Wind Power

As about everywhere else, there is also a strong pro and contra debate going on in Luxembourg concerning wind turbines. The Greens put all their energy eggs into the wind and solar basket, so they can’t readily accept any criticism. My personal opinion is that a reasonable and intelligent use of wind power should be a welcome contribution to the energy mix.  But one should never forget the real production data, which are now available for many wind parks. These tell quite a different story than the usual green hype. I think that the visual aspect on the landscape never has been incorporated as a cost; depending on your sensibility and love of pristine nature, these costs could be extremely high.

I wrote a short paper with real numbers (in French:  Réflexions sur les éoliennes, pdf ).  I heavily used Eirgrid’s excellent website which holds a treasure of production and ancillary data. Ireland makes a  good object for research into real wind power. The country has about 1425 MW wind power installed, and is geographically well delimited and wind friendly.

The most important factor in wind energy generation is the capacity factor, i.e. the percentage of the yearly power produced in respect to the installed power. For Ireland this is about 23% in 2010, a shocking low number for a country with such good wind conditions. More disturbing is the negative trend in this country wide capacity factor: (picture from Eirgrid, red arrow added)

I have calculated the linear trend since 2002:  every year this factor falls by about 0.93  (slope of the regression line). Most certainly this negative trend is caused by lower wind velocities ( in the adequate range for wind turbines).  These numbers are not good news for the wind energy industry. Now 9 years do not yet define a climate change, and one really has to wait if this trend continues, reverses or shows up as part of a cycle. It will be interesting to look up other wind producing nations for a similar trend.

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Update 01-Nov-2011:

There is a growing opposition to plans to install a great number of wind-turbines in the french speaking part of Belgium (Wallonny). Read here the open letter of Dr. Alain Marchandise. The home page of the organization “Vent de Raison” is here.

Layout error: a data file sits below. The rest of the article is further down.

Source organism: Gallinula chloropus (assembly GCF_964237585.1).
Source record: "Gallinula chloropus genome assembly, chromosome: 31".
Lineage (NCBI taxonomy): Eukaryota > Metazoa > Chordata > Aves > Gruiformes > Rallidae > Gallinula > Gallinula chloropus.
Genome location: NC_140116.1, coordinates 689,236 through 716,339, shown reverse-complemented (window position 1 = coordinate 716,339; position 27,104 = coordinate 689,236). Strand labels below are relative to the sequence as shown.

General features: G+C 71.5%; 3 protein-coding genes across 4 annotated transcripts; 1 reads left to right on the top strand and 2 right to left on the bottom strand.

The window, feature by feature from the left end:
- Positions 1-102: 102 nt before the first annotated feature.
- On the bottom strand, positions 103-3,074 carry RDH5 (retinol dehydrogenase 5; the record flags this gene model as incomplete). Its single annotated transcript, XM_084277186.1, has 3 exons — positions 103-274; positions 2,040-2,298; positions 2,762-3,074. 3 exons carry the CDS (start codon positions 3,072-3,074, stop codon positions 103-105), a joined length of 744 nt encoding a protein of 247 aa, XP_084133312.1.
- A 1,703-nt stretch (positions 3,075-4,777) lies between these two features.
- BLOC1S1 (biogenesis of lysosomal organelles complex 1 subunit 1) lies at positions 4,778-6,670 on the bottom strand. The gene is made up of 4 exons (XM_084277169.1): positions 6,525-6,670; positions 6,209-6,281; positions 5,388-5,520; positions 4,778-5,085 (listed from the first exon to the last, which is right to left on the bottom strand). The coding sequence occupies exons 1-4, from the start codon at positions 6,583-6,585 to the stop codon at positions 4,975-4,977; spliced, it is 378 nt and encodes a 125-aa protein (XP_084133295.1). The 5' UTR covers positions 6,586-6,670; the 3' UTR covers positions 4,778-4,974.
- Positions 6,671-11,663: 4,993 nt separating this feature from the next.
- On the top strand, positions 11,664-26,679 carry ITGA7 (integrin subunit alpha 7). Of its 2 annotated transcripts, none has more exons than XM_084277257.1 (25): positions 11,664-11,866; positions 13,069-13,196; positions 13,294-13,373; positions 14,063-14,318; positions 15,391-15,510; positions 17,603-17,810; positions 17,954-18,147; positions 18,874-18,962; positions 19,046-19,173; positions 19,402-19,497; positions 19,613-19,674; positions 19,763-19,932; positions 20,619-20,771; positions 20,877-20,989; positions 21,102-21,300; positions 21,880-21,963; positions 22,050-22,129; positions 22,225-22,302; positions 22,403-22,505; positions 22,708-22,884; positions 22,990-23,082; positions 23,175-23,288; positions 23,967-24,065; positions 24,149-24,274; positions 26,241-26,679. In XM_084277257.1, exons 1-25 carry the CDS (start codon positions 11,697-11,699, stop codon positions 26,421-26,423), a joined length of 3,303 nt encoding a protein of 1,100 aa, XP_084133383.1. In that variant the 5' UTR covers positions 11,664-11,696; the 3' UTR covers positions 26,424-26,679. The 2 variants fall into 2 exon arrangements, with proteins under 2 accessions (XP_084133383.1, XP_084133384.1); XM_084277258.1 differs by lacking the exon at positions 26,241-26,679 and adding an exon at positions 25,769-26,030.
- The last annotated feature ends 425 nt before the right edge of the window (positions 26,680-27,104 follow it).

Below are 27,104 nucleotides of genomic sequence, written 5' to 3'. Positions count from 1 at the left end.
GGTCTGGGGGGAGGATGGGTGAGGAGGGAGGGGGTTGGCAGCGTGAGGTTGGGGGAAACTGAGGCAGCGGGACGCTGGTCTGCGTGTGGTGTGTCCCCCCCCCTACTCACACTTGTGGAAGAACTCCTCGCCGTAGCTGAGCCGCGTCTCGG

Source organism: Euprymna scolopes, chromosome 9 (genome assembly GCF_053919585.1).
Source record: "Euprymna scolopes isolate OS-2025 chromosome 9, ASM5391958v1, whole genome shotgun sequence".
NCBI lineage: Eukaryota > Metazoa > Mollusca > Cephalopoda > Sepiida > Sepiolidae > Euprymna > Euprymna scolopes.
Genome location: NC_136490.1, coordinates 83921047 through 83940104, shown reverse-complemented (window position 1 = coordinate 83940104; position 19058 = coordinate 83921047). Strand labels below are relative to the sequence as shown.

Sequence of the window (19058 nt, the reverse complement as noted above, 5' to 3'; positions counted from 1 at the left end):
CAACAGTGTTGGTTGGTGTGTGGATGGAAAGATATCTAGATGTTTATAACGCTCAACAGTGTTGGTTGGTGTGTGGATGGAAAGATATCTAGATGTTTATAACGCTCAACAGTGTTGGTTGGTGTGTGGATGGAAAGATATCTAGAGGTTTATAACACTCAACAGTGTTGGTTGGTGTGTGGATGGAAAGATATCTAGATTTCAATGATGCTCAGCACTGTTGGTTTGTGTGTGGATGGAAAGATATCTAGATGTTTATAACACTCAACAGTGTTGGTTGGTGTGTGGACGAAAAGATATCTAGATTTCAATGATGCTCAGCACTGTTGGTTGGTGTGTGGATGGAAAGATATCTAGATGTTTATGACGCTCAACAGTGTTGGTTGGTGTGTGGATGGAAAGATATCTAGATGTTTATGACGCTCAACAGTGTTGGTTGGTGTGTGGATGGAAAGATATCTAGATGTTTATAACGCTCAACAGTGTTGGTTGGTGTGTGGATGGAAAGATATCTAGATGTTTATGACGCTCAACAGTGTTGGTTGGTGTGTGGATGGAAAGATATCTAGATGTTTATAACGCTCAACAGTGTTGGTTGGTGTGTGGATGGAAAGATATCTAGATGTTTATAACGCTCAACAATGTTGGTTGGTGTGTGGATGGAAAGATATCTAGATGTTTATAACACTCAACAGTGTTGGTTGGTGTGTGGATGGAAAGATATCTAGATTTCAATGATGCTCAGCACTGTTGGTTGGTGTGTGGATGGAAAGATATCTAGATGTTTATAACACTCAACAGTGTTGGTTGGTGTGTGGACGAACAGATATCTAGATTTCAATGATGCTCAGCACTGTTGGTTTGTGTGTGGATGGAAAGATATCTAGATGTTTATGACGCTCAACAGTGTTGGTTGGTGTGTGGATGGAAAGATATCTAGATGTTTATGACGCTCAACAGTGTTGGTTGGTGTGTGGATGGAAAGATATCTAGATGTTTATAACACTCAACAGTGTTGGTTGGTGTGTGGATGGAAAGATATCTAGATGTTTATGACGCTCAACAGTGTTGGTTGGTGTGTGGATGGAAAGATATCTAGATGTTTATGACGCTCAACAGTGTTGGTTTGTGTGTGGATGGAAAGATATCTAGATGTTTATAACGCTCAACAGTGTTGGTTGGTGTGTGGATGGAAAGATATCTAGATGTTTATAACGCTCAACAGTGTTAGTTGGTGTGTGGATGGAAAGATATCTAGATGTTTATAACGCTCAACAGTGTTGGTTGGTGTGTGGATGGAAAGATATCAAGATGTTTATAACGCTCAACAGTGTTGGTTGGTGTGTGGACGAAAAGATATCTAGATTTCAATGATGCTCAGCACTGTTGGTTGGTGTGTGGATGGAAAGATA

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Update 07-Nov-2011:

There is a discussion in NatureNews on the diminishing wind velocities over much parts of the globe: Why winds are slowing and also an article from AWS True Power questioning the results of the Nature paper by Vautard et al.

The report for the second quarter Q2 of 2011 documents below normal wind velocities in many parts of Europe.

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Update 15-Dec-2011:

Here a graph from the BDEW with my comments, showing yet another example of diminishing capacity factors during the last years. For Germany this would by a hefty -3.8% per year.

A similar negative trend can be found for 4 Luxembourg wind parks; these are unofficial approximate numbers, taken from graphs, so I will keep the sites anonymous (numbers are percent)

Site     2009    2010   2011 (up to Nov.)

site1     18        16         16
site2     19        17         17
site3     12        10        11   (outch!!!)
site4     14       13         12
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These numbers show a grim picture of the efficiency of that green energy which should save the world!

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added 29 Mar 2012:

see some burning wind turbines here!

3 Responses to “Wind Power”

  1. Claide Lanners Says:

    Shocking no, as it is well known that the wind doesn’t always blow, not even in Ireland. Are figures available on wind intensity during the examined period which should correlate with the output? Unless the decreasing capacity factor hides technical problems.I suspect strongly this being the case for 2010.
    By the way, no power plant has a 100% capacity factor, but nukes and coal or gas plants should be rather in the 90s.
    Should, but have a look at the, yes, shocking 70% 1971-2009 for US nuclear plants. http://en.wikipedia.org/wiki/Capacity_factor

  2. Bad wind, lower wind power, exploding costs! « meteoLCD Weblog Says:

    […] a previous blog I commented on the declining capacity factor of the Irish Eirgrid’s wind turbines, taken as a […]

  3. The dramatic decline in available wind power | meteoLCD Weblog Says:

    […] two previous comments (here and here) I wrote about declining wind power and declining capacity factors of installed wind […]

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